• Comment number 11.

    @badger_fruit (#5) - if only there were a way to enforce that it would be fantastic! I would be thrilled if there were a harsh penalty for every campaign promise not delivered upon, and yet another one if they try to defend their non-delivery by some lame excuse.

    @anna sempe (#10) - agree with you on Clinton and Obama as being class acts when it comes to public speaking. Not sure if I agree with your view on Nick Clegg though - think he just looked good compared the the relative ineptitude of his debate opponents!

    Of the current lot though, somehow I doubt Gordon Brown will ever be producing anything close to a Martin Luther King equivalent I have a dream speech. At least YouTube is safe from any risk of that right now!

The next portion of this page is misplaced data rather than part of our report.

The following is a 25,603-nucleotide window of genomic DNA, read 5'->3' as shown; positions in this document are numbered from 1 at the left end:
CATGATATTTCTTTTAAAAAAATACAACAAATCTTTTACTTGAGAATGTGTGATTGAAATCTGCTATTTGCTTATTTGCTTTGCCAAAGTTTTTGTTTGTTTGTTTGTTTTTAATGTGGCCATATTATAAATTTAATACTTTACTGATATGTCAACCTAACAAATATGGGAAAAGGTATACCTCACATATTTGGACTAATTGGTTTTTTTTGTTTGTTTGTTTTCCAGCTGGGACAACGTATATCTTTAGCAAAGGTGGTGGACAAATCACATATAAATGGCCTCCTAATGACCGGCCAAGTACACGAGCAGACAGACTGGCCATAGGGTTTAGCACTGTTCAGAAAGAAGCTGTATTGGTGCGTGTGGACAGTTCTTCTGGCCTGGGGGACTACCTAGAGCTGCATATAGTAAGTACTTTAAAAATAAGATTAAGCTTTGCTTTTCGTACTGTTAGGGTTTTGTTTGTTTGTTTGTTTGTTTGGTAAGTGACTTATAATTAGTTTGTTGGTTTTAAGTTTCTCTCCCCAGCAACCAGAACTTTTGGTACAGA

• Comment number 12.

    Rory you're right about online oratory being led by Obama and I agree with the sentiments above - well, perhaps with the exception for #4 carrie - I think politics is serious but you have to remember that the majority of the public are easily swayed. If twitter and facebook is what they use to get their information then so be it - campaigners need to embrace those technologies and make the best of them to reach voters.

    #10 - Anna, perhaps you can convince Clinton to hold a masterclass in public speaking in Westminster sometime! Believe he does go around the world giving talks for a huge fee. You could even start a UK voters fund to chip in if it meant better debates in the next UK election.. I'd definitely contribute!



Sign in

BBC navigation

BBC © 2014 The BBC is not responsible for the content of external sites. Read more.

This page is best viewed in an up-to-date web browser with style sheets (CSS) enabled. While you will be able to view the content of this page in your current browser, you will not be able to get the full visual experience. Please consider upgrading your browser software or enabling style sheets (CSS) if you are able to do so.